Philip Hammond has admitted that the Brexit vote’s blow to the economy would force the government to borrow £122bn more than hoped as he pushed back government plans to balance the books in his autumn statement.
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In the government’s first major economic announcement since the vote in June to leave the EU, the new chancellor said the economy was faring well in the wake of the referendum result but growth would slow markedly next year on the back of weaker business spending and a squeeze on household budgets from rising living costs.
“Our task now is to prepare our economy to be resilient as we exit the EU and match-fit for the transition that will follow,” said Hammond, who replaced George Osborne as chancellor in the political crisis that followed the referendum.
Labour said Hammond’s statement was an admission that the government’s long-term economic plan had failed. John McDonnell, the shadow chancellor, said it showed “the abject failure of the last six wasted years”.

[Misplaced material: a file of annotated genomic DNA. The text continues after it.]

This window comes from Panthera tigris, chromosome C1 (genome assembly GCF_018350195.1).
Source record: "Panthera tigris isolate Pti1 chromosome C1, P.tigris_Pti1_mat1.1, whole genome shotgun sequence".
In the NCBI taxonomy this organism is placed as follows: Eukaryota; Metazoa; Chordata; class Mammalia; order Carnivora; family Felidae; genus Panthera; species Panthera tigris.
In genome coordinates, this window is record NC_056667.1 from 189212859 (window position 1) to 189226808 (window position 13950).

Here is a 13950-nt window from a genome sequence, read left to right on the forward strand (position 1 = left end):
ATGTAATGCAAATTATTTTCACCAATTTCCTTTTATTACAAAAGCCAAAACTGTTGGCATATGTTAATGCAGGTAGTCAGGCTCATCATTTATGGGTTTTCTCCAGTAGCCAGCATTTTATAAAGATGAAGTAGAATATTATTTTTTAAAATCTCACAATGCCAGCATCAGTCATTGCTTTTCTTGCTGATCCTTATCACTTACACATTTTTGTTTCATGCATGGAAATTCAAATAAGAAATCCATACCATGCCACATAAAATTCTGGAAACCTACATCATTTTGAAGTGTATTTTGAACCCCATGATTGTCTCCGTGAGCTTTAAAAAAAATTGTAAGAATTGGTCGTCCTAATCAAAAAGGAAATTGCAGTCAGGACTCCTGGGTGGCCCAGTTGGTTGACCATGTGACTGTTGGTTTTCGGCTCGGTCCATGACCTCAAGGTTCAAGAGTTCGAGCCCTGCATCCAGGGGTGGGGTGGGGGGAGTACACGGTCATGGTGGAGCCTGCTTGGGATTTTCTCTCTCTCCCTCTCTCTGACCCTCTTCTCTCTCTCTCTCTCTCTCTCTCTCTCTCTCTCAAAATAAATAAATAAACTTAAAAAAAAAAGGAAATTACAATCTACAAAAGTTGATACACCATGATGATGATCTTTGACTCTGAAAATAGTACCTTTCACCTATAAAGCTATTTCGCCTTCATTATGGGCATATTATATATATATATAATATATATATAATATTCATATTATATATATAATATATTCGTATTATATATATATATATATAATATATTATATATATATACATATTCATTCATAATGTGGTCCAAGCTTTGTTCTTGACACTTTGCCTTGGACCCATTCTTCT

Hammond began his speech with a robust defence of the economy’s performance following the 23 June referendum, saying it had “confounded commentators at home and abroad with its strength and resilience since the British people decided, exactly five months ago today, to leave the European Union and chart a new future for our country”.
But the chancellor soon began outlining a very different picture, saying the government had “more work to do to eliminate the deficit”.
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